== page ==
Mayor Kincannon shares priorities, goals supporting Knoxville’s entrepreneurial community

City of Knoxville Mayor Indya Kincannon participated in an Innov865 Webinar, where she presented her priorities and vision for supporting Knoxville’s entrepreneurial ecosystem.

Mayor Kincannon was out on a family vacation as she joined us remotely to share her goals under her administration. During the webinar, the mayor gave a shoutout to our entrepreneurs pivoting in these uncertain times to meet the needs of our community and beyond.

  • EDP Biotech, a Startup Day 2019 alum, was focusing its lab work on cancer screenings but has since become one of a few entities on the U.S. Food and Drug Administration’s website now recognized as a commercial testing lab and manufacturer of COVID-19 serology (antibody) tests.
  • Integrity Labs gained a nod from the mayor as they are also assisting in COVID-19 testing, as well as the many distilleries that began producing hand sanitizer in light of the shortages and donated a lot of it to our public safety and first responders.
  • Songboarding, a recent winner of Innov865 Alliance member Knoxville Entrepreneur Center’s What’s the Big Idea? competition was also mentioned by our mayor. The startup produces workplace safety training songs, and as public health is top of mind in light of COVID-19, co-founder Mike Benn created a song to encourage people to wash their hands and follow CDC guidelines.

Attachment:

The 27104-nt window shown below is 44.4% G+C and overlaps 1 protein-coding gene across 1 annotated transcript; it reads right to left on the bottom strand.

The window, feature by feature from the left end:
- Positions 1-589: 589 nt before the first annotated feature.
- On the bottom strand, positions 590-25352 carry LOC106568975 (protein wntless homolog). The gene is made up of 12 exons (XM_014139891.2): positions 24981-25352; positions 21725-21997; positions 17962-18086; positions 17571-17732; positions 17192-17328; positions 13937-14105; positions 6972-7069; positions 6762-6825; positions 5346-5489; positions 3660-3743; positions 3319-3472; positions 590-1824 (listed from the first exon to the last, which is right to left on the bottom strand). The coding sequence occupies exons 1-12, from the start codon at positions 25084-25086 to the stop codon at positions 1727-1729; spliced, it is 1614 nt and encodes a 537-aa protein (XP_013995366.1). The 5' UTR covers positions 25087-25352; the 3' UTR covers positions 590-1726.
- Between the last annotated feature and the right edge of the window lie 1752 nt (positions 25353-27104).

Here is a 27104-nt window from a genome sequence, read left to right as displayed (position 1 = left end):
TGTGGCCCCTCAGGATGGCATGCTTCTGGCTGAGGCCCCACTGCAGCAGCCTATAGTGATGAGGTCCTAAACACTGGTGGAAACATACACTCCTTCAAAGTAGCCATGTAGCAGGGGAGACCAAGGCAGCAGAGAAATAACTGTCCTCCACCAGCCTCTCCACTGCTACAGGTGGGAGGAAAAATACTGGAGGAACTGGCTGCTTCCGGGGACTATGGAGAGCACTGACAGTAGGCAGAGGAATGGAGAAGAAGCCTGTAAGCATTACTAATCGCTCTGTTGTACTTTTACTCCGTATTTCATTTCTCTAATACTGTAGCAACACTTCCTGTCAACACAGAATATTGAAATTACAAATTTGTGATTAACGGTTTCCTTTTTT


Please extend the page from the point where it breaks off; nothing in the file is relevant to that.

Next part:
Mayor Kincannon also stressed the importance of working with community partners and the Chamber of Commerce to make sure opportunities and resources are equitable to all.

“One of my goals as Mayor is to support the entrepreneurial community and make sure that those opportunities to invest and to grow your business and to plant your idea and turn your idea into a workable strategy is something that is available to everybody,” said Mayor Kincannon.

The mayor highlighted that in order to solidify Knoxville’s innovation ecosystem, there needs to be better connectivity. On top of having the infrastructure that supports collaboration, entrepreneurs need to be in close proximity with each other to catalyze more innovation. That’s certainly a challenge right now, in light of COVID-19, but the mayor said she wants the city and the mayor’s office to be a part of that strategic planning moving forward. The mayor reiterated one of her goals during her term is to launch and move forward on an innovation district or an opportunity district.

Mayor Kincannon shared how she’s had several conversations with Knoxville’s entrepreneurs to help understand what their needs are and how the City can help. Anna Douglas of SkyNano, a 2017 Startup Day winner, explained to the mayor the technology needs for wet labs and access to resources that new businesses need for facilitating and incubating.